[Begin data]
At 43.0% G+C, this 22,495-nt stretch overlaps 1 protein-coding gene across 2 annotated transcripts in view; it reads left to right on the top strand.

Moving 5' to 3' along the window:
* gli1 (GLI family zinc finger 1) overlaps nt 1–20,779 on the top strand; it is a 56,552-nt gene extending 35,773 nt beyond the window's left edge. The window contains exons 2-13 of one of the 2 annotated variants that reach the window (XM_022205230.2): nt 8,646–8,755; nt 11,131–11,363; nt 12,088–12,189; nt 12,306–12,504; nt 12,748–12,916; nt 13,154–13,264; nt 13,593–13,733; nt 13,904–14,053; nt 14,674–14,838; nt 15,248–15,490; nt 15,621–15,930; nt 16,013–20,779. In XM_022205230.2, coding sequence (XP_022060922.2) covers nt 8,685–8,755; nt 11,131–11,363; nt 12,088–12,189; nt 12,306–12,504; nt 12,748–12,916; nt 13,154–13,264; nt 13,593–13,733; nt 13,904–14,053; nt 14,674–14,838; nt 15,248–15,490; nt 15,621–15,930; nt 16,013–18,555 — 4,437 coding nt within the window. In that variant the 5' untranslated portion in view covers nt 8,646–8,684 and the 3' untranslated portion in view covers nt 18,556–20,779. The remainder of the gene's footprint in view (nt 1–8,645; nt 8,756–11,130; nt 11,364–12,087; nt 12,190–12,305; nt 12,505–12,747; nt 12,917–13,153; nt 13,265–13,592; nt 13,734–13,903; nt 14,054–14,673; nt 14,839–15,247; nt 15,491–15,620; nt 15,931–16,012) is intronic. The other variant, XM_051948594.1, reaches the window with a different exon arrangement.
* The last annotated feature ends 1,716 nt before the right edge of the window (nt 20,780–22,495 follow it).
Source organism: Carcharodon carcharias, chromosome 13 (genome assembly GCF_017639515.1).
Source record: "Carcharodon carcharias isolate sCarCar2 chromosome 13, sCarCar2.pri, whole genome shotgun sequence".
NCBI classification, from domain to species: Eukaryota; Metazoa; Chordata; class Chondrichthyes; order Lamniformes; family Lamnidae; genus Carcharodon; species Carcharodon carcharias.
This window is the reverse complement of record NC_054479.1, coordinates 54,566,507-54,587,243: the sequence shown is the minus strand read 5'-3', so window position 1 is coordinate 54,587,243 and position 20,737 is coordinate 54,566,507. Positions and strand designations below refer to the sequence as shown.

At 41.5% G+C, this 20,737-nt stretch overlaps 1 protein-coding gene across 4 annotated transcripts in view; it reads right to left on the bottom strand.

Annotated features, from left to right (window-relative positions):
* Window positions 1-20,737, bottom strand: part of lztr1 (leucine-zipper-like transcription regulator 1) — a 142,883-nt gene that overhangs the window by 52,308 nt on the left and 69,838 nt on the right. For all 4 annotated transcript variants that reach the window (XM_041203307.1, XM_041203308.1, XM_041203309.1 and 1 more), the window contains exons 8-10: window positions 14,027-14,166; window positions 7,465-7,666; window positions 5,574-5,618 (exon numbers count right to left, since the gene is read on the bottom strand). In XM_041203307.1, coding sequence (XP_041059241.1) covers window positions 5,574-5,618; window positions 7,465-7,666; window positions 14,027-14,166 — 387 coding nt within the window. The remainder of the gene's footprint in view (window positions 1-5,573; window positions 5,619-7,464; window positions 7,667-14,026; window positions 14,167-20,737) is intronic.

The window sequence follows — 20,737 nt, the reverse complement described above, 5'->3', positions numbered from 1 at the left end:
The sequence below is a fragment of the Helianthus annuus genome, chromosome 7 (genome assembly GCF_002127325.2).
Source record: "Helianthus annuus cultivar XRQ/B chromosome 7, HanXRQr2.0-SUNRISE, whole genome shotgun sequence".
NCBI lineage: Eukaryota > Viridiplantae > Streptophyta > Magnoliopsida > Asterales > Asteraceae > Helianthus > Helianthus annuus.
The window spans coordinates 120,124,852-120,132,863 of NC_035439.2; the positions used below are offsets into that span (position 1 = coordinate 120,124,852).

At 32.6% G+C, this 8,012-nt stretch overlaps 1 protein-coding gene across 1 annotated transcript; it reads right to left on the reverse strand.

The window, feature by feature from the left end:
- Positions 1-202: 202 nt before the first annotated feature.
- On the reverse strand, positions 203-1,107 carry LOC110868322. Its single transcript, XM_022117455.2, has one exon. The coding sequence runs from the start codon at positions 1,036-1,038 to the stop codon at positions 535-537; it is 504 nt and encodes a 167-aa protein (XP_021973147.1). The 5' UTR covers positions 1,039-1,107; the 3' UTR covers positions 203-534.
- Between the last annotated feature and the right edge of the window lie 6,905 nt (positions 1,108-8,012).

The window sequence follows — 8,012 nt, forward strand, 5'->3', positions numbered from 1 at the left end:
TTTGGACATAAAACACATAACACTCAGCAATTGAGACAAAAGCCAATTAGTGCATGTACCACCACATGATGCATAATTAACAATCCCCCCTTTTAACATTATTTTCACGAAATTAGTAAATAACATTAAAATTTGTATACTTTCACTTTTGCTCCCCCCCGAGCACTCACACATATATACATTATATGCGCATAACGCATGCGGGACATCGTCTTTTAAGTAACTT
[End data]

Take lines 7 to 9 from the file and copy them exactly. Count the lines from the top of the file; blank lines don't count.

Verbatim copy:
NCBI classification, from domain to species: Eukaryota; Metazoa; Chordata; class Chondrichthyes; order Lamniformes; family Lamnidae; genus Carcharodon; species Carcharodon carcharias.
This window is the reverse complement of record NC_054479.1, coordinates 54,566,507-54,587,243: the sequence shown is the minus strand read 5'-3', so window position 1 is coordinate 54,587,243 and position 20,737 is coordinate 54,566,507. Positions and strand designations below refer to the sequence as shown.

At 41.5% G+C, this 20,737-nt stretch overlaps 1 protein-coding gene across 4 annotated transcripts in view; it reads right to left on the bottom strand.